Christ the Victor

Rev. David Bast Uncategorized

READ : Psalm 16:7-11

Someone has said that evil and death can never win in the end, because they lost at the only time they could have really won – at the cross. But life and righteousness won when Christ “arose as victor from the dark domain.”

On a Jewish religious holiday called Pentecost, in about the year 30 a.d., 120 or so of Jesus’ followers were gathered together in the city of Jerusalem. They were waiting for something to happen. These disciples weren’t quite sure what it was that was going to happen, but Jesus had told them to wait there in the city until a special power came upon them. Shortly before 9 o’clock on a Sunday morning, it did!

While the disciples were all praying together in a large upper room, there was an unusual sound, a mighty rushing noise like a powerful wind. Then dancing tongues of fire-like flame appeared above their heads. Both those phenomena were signs of the coming of God’s Holy Spirit, the Spirit of Jesus himself, who had been crucified and raised from the dead just seven weeks before. And as this Spirit filled them, Jesus’ followers were moved into action.

Rushing out into the open, they began to speak about all the mighty things God had done through Jesus. Because Jerusalem was crowded with pilgrims who had come from all over the Roman Empire for the religious holiday, the disciples soon attracted a large crowd of onlookers. The words they spoke struck the various listeners in that international crowd with astonishment, not only because of what the disciples said, but because they were speaking in each listener’s native language. The crowd was amazed as much by the medium as by the message. “We hear them declaring the wonders of God in our own languages!” they exclaimed. This was the miracle of the tongues of Pentecost. The Holy Spirit miraculously enabled Jesus’ disciples to speak foreign languages that day so they could proclaim to the peoples of the world in their own languages the amazing news of the mighty acts of God through Jesus Christ.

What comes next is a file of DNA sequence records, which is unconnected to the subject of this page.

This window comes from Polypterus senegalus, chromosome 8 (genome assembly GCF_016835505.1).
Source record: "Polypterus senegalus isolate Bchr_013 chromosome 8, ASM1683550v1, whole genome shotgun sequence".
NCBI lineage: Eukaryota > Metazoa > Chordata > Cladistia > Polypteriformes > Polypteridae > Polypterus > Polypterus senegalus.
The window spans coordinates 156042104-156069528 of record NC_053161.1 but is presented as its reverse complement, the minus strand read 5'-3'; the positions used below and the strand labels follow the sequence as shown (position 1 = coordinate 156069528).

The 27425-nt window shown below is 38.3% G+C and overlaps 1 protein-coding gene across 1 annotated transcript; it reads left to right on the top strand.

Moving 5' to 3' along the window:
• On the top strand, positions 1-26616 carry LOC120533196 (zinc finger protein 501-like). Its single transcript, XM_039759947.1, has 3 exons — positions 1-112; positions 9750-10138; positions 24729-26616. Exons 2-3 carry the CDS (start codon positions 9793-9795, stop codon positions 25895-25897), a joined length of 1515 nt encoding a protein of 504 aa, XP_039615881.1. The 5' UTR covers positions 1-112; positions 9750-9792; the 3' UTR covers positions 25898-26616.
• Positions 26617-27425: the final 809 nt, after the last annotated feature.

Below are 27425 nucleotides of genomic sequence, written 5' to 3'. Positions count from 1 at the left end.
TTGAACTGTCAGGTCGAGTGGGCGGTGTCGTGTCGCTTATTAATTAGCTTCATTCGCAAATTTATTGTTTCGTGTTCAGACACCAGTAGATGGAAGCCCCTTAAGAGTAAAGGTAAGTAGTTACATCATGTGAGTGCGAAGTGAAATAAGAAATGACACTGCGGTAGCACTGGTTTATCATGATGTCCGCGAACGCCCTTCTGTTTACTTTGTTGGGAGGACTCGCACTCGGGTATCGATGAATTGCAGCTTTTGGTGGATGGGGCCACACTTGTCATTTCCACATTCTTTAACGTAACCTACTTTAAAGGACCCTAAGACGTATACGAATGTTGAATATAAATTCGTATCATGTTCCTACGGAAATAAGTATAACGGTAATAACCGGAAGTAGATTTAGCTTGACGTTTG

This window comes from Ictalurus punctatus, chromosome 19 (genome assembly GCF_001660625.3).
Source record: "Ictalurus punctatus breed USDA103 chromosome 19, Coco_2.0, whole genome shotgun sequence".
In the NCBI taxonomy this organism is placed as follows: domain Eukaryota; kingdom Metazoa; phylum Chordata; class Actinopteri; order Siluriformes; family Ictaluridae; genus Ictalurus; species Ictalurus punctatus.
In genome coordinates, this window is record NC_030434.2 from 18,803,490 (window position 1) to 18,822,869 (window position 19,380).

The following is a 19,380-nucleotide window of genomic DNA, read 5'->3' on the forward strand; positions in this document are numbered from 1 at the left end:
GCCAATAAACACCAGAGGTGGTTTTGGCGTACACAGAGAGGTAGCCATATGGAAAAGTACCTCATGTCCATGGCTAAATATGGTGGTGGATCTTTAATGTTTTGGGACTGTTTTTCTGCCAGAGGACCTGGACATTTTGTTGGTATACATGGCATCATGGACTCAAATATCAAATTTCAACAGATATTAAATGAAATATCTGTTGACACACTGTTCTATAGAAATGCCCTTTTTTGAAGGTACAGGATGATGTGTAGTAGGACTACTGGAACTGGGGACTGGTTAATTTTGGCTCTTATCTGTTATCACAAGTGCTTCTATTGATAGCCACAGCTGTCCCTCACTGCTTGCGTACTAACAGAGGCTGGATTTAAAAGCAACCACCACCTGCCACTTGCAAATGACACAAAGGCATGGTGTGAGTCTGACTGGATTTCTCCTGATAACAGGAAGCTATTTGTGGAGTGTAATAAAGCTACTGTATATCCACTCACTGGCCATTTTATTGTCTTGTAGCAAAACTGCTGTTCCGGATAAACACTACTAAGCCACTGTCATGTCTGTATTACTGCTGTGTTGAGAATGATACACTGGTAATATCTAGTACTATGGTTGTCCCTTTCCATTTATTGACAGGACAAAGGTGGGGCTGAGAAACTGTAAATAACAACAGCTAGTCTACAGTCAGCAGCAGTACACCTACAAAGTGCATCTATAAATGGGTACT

Peter Takes the Lead

All during the three years when Jesus’ disciples lived and walked with him, Peter was their principal spokesman. Peter was the leader, the talker, the bold, blustery one. Sometimes his confident talk got him into trouble, most notably on the night when Jesus was arrested. Peter, you may recall, turned coward and loudly denied ever knowing Jesus. But on Pentecost Peter was a changed man. He became a magnificent spokesman for the Lord Jesus before this huge mixed crowd, which even included some of the very leaders who had conspired to put Jesus to death. As that vast throng of many thousands of curious onlookers gathered around the Holy-Spirit-driven disciples, it was Peter who addressed them. He told them the good news that Jesus was God’s Anointed One, the Messiah. He rehearsed the basic facts of his life, especially his death and resurrection. He challenged the people plainly with their own complicity in Jesus’ crucifixion. And he offered them the hope of salvation, forgiveness, and new life in Christ.

The main subject of Peter’s famous Pentecost sermon is the Lord Jesus Christ himself. His theme is those great things by which Jesus accomplished salvation for his people, especially his death and resurrection. In the sermon Peter declared that: